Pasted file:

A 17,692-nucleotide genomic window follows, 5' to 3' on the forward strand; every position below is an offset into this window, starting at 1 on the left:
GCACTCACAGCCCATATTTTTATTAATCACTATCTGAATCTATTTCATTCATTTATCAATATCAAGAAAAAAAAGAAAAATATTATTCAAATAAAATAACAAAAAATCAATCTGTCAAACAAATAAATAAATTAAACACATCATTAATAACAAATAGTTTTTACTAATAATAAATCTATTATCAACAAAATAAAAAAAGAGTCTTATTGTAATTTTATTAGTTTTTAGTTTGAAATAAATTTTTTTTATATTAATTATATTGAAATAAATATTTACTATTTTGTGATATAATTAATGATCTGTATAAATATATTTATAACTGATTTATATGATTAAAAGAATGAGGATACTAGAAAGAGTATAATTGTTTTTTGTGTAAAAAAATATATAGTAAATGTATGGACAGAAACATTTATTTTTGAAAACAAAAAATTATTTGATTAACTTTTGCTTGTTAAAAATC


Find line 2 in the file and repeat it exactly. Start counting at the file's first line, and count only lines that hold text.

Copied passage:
GCACTCACAGCCCATATTTTTATTAATCACTATCTGAATCTATTTCATTCATTTATCAATATCAAGAAAAAAAAGAAAAATATTATTCAAATAAAATAACAAAAAATCAATCTGTCAAACAAATAAATAAATTAAACACATCATTAATAACAAATAGTTTTTACTAATAATAAATCTATTATCAACAAAATAAAAAAAGAGTCTTATTGTAATTTTATTAGTTTTTAGTTTGAAATAAATTTTTTTTATATTAATTATATTGAAATAAATATTTACTATTTTGTGATATAATTAATGATCTGTATAAATATATTTATAACTGATTTATATGATTAAAAGAATGAGGATACTAGAAAGAGTATAATTGTTTTTTGTGTAAAAAAATATATAGTAAATGTATGGACAGAAACATTTATTTTTGAAAACAAAAAATTATTTGATTAACTTTTGCTTGTTAAAAATC